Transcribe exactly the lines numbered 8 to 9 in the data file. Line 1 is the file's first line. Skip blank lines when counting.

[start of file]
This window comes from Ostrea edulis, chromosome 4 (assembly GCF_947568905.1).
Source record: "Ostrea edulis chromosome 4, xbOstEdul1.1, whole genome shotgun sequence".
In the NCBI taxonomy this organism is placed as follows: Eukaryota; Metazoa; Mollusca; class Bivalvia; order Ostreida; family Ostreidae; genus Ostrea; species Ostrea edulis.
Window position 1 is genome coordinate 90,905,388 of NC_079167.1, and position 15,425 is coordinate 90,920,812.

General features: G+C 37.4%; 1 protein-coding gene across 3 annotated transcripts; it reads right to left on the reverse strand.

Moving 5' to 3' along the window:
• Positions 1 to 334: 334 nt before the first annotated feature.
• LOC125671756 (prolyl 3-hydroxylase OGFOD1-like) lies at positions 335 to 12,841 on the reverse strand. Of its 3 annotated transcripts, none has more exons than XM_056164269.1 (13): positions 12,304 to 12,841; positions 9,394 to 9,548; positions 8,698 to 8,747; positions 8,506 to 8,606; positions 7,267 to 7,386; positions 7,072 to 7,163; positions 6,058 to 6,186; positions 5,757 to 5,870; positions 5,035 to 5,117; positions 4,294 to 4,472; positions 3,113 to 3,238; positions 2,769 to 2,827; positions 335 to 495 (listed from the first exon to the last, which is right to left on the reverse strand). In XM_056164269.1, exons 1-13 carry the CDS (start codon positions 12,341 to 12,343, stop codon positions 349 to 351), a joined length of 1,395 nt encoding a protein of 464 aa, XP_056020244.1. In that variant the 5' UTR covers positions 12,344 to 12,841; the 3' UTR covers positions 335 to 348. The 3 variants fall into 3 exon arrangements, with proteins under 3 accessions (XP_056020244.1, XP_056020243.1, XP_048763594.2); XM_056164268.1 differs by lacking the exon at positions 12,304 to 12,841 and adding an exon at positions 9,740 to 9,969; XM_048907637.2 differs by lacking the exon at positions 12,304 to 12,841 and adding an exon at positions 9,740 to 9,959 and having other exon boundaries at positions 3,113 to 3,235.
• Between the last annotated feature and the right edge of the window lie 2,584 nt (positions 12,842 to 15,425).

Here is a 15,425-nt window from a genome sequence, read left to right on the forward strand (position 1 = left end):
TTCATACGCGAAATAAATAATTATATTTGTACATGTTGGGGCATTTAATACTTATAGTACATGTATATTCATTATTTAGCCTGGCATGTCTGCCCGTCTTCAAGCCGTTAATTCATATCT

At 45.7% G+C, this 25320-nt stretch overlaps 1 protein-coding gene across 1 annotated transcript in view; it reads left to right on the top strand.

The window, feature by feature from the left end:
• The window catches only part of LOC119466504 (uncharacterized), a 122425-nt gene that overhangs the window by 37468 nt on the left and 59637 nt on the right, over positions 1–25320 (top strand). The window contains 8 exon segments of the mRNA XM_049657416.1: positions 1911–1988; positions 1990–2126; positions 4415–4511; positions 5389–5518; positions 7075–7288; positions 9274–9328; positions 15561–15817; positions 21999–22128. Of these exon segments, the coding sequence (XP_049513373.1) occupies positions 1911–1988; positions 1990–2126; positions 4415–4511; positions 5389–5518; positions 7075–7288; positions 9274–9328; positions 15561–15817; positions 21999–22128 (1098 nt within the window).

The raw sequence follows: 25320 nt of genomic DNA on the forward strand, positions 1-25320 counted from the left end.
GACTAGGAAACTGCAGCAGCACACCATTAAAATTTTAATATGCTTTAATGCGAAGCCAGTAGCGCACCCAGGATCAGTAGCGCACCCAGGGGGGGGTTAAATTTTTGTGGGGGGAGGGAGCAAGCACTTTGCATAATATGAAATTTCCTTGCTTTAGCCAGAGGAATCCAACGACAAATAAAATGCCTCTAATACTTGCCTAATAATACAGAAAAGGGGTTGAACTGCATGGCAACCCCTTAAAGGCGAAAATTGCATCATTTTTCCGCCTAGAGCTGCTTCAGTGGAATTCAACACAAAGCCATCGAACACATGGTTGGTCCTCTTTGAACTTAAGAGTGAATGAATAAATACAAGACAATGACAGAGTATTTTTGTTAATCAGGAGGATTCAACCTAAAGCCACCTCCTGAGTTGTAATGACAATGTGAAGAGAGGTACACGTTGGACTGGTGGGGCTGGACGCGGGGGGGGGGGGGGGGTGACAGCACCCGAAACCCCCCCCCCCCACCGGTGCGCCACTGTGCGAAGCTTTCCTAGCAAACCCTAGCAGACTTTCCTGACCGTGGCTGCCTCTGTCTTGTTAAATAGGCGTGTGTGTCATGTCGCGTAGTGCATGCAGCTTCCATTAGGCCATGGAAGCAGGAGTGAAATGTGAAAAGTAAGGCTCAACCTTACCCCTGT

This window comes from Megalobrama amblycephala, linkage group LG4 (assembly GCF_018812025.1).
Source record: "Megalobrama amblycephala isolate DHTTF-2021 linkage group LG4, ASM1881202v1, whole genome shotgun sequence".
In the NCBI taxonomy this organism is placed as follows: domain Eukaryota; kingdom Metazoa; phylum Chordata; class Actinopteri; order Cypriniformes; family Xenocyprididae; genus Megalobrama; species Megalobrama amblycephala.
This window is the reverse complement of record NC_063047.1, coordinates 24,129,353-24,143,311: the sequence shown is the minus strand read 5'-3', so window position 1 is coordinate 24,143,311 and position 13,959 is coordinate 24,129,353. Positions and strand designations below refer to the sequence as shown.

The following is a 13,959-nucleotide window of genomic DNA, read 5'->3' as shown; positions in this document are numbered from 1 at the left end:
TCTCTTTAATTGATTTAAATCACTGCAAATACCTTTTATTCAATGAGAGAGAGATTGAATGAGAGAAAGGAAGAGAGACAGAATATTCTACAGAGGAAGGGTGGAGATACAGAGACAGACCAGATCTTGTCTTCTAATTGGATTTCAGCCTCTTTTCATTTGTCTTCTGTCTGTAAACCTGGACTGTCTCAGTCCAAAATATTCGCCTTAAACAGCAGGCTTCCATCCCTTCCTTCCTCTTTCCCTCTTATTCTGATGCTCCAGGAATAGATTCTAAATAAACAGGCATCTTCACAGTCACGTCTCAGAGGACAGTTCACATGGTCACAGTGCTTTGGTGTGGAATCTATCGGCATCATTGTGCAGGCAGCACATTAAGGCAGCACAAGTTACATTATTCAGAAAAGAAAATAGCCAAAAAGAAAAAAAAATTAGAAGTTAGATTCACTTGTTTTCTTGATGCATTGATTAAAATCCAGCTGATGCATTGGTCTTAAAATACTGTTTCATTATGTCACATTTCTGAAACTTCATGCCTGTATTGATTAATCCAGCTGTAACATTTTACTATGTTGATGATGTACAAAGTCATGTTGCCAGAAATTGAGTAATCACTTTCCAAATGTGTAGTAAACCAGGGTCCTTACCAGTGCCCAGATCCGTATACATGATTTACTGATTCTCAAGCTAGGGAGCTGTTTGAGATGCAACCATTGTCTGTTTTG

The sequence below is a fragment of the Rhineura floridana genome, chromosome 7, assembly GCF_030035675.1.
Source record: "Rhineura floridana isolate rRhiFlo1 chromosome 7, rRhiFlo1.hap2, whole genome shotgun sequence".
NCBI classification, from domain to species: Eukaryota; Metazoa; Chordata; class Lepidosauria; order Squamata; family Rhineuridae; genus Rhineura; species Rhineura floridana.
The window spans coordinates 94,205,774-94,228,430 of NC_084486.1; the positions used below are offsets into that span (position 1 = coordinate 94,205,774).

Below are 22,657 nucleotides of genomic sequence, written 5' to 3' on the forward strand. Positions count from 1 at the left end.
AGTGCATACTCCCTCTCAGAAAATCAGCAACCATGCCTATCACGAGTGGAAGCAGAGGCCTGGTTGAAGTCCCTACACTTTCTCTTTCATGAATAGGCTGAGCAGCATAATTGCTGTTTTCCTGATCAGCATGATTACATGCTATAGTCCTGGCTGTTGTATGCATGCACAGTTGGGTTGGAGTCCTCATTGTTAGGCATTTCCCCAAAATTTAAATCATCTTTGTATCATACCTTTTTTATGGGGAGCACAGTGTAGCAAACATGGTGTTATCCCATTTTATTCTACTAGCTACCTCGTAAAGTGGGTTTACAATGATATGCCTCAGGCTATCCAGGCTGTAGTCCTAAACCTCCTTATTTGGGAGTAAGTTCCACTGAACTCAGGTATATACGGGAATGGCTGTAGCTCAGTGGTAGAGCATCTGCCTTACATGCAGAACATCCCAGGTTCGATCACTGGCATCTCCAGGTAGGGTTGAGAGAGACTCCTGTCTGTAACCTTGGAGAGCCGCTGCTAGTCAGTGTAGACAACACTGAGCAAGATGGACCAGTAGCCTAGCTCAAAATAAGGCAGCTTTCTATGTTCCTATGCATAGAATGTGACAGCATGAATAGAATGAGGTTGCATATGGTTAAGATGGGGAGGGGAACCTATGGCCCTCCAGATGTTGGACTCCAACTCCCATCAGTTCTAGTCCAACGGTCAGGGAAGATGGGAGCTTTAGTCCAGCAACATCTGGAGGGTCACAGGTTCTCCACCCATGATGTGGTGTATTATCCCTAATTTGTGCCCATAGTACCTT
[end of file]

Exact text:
• LOC125671756 (prolyl 3-hydroxylase OGFOD1-like) lies at positions 335 to 12,841 on the reverse strand. Of its 3 annotated transcripts, none has more exons than XM_056164269.1 (13): positions 12,304 to 12,841; positions 9,394 to 9,548; positions 8,698 to 8,747; positions 8,506 to 8,606; positions 7,267 to 7,386; positions 7,072 to 7,163; positions 6,058 to 6,186; positions 5,757 to 5,870; positions 5,035 to 5,117; positions 4,294 to 4,472; positions 3,113 to 3,238; positions 2,769 to 2,827; positions 335 to 495 (listed from the first exon to the last, which is right to left on the reverse strand). In XM_056164269.1, exons 1-13 carry the CDS (start codon positions 12,341 to 12,343, stop codon positions 349 to 351), a joined length of 1,395 nt encoding a protein of 464 aa, XP_056020244.1. In that variant the 5' UTR covers positions 12,344 to 12,841; the 3' UTR covers positions 335 to 348. The 3 variants fall into 3 exon arrangements, with proteins under 3 accessions (XP_056020244.1, XP_056020243.1, XP_048763594.2); XM_056164268.1 differs by lacking the exon at positions 12,304 to 12,841 and adding an exon at positions 9,740 to 9,969; XM_048907637.2 differs by lacking the exon at positions 12,304 to 12,841 and adding an exon at positions 9,740 to 9,959 and having other exon boundaries at positions 3,113 to 3,235.
• Between the last annotated feature and the right edge of the window lie 2,584 nt (positions 12,842 to 15,425).